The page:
FOXBOROUGH, Mass. — The good news for Demaryius Thomas is his torn left Achilles, once a ball and chain on his football future, has healed. He’s free.

“I don’t have problems my with Achilles,” Thomas said Sunday in his first meet-up with local media.

The bad news is the rest of his body and his mind are still getting reacclimated to that freedom.

“It’s just reacting. I haven’t been in front of defensive guys or just going play by play in eight months,” he said. “I haven’t had on pads or helmets in a while.”

Thomas made his Patriots practice debut on Tuesday, when he was removed from the team’s Physically Unable to Play (PUP) list after completing his recovery from the Achilles tear he suffered last December. Previously, the 31-year-old had been limited to pre-practice workouts with Julian Edelman, lifts and meetings in the team’s facility. Edelman was activated a day earlier from the team’s non-football injury (NFI) list with a healed thumb.

Despite being sidelined, the two traveled with New England during its weeks of joint practices that preceded preseason games at Detroit and Tennessee. While both were available for Thursday’s 10-3 home win over Carolina, neither saw a snap. Thomas said he’s still knocking some rust off.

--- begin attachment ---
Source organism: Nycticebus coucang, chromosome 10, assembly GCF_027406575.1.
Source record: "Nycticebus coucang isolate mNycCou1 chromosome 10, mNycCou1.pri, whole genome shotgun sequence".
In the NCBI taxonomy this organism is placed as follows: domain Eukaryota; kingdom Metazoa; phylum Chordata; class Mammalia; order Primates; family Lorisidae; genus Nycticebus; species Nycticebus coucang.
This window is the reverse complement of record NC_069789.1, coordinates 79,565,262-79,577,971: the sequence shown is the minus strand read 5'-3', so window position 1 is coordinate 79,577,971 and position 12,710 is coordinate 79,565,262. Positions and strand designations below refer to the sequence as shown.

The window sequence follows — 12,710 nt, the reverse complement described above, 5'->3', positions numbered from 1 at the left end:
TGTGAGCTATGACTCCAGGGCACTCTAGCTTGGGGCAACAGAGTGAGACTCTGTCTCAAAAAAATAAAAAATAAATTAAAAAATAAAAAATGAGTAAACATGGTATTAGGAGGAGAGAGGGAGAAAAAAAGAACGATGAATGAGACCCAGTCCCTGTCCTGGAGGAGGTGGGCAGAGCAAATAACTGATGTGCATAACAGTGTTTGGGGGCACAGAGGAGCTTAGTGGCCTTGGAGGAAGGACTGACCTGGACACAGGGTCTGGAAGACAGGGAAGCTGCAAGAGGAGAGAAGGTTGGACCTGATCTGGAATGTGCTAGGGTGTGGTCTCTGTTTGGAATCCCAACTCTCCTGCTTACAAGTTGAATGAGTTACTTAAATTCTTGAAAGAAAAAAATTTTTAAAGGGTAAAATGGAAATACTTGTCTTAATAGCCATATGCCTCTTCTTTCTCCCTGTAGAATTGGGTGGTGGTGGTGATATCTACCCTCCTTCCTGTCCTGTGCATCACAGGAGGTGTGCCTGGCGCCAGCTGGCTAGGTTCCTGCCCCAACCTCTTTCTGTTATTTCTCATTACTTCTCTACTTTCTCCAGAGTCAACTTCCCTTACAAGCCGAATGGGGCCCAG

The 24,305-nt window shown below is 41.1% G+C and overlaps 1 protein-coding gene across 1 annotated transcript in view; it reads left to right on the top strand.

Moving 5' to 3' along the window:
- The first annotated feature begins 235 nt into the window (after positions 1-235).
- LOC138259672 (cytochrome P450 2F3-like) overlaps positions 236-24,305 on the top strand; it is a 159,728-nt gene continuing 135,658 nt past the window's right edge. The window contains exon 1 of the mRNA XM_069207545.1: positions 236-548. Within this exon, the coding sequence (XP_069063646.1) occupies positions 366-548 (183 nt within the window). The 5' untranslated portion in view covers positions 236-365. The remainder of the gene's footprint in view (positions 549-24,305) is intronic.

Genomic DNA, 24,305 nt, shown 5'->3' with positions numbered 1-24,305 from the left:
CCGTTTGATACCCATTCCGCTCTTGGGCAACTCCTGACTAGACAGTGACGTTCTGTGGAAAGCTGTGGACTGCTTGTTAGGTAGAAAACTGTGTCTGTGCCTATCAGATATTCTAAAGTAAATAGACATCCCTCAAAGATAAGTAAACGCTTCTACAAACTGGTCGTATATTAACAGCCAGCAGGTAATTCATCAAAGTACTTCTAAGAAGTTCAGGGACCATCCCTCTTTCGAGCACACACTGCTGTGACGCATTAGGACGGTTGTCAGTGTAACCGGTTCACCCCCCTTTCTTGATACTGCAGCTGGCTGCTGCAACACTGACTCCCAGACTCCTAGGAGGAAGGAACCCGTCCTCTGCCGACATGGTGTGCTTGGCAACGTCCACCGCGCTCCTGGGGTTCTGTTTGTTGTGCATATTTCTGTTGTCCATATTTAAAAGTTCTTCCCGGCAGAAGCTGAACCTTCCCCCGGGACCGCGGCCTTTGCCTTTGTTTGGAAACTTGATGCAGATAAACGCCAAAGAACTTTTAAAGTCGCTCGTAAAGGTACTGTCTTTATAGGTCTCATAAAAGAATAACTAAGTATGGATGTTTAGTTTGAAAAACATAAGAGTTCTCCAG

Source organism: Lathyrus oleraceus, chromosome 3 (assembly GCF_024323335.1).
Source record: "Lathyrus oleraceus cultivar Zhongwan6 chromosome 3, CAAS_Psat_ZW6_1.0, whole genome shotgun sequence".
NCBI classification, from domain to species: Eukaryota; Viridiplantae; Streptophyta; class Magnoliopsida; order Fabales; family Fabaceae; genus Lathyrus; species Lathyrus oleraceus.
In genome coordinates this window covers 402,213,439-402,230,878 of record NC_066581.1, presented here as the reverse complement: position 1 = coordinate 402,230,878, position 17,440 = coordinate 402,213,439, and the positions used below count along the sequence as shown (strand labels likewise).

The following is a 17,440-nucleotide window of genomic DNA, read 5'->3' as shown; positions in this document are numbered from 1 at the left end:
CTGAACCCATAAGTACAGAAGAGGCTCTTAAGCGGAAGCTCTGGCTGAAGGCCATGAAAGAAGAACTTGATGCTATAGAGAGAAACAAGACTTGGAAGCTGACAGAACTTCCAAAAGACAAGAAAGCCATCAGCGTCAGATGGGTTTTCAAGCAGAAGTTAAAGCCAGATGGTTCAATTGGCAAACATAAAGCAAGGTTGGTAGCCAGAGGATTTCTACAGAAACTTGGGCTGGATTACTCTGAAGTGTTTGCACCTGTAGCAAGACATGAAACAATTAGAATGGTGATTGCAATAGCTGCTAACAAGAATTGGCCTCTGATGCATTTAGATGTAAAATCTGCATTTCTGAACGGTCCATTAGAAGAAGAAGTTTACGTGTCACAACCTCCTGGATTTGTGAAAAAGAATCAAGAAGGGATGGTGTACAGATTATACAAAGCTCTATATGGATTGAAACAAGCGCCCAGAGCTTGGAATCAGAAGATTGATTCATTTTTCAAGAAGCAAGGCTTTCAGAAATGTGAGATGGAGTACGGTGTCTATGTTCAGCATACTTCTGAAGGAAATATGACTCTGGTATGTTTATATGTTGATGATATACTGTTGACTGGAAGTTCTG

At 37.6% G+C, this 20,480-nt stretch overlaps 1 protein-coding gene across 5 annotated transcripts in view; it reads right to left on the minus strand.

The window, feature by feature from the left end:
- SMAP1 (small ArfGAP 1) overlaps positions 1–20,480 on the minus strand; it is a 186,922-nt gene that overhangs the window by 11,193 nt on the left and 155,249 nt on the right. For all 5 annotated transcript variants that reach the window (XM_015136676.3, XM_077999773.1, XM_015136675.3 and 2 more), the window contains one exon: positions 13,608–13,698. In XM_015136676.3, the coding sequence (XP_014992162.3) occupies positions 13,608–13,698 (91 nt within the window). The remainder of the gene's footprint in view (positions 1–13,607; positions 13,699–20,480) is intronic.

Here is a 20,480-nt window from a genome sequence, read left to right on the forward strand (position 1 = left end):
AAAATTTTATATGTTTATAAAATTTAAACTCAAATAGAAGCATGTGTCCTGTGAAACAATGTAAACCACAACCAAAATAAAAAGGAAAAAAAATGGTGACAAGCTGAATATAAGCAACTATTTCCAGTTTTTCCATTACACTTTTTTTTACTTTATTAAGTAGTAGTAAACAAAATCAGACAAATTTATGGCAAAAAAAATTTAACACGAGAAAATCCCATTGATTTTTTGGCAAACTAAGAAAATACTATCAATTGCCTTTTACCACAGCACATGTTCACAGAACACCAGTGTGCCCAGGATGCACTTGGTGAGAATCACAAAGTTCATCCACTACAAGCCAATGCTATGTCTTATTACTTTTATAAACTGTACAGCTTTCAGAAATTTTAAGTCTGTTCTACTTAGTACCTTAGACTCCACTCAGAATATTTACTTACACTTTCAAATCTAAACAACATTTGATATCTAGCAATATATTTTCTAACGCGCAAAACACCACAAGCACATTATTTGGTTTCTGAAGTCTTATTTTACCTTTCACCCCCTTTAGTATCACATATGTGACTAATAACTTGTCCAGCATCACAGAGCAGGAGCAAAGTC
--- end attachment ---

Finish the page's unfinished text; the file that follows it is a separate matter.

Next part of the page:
“I can feel it. I can feel it certain days and certain days I can’t. It’s a thing that I feel when I play and I still got it. I touched it here and there but some days some stuff it bothers (me),” he said.

Once a perennial 1,000-yard receiver and the No. 1 option on Peyton Manning’s record-setting Bronco offenses, Thomas must now adapt. He’s a fastball pitcher who’s lost something off his heater. The 6-foot-3, 225-pounder can’t turn short screens into long scores anymore.

Last season with the Texans – who acquired him in a midseason trade with Denver – Thomas looked like a third option squeezed into a No. 2 role. New England signed him to a one-year deal in April. Now, he’s competing for a roster spot and Tom Brady’s trust.

The two go hand in hand. For what it’s worth, Brady and Thomas seem to be growing close, and Thomas is confident he’s crawling closer to 100 percent.

“I still can go. I still can go,” he said. “Like I said, knock a little rust off and just keep hitting the days.”

Thomas said he’s learned expectations are higher in New England. His pit stop in Houston eased his adjustment from a schematic standpoint. Bill O’Brien’s offense provided plenty of parallels to the system the Patriots run today, seven years after O’Brien’s departure. That’s about it, though.

“It’s different. The way they go about it, I see why they win so much. Everybody (does) their job,” he said. “Nobody try to do too much.”

New England’s hope is a healed Thomas, a freed Thomas can look somewhat like the old one. His return, which followed those of Edelman and Josh Gordon, plus the emergence of rookies N’Keal Harry and Jakobi Meyers, has rapidly filled a wide receivers cupboard once viewed as bare.

But signed to a minimal deal with only $150,000 guaranteed, it’s possible he becomes the odd man out.

Or he’s old man in, rejuvenated and ready for one last ride.

“It’s a tougher challenge because here they expect more, and it’s a little different than where I’ve been,” he said.

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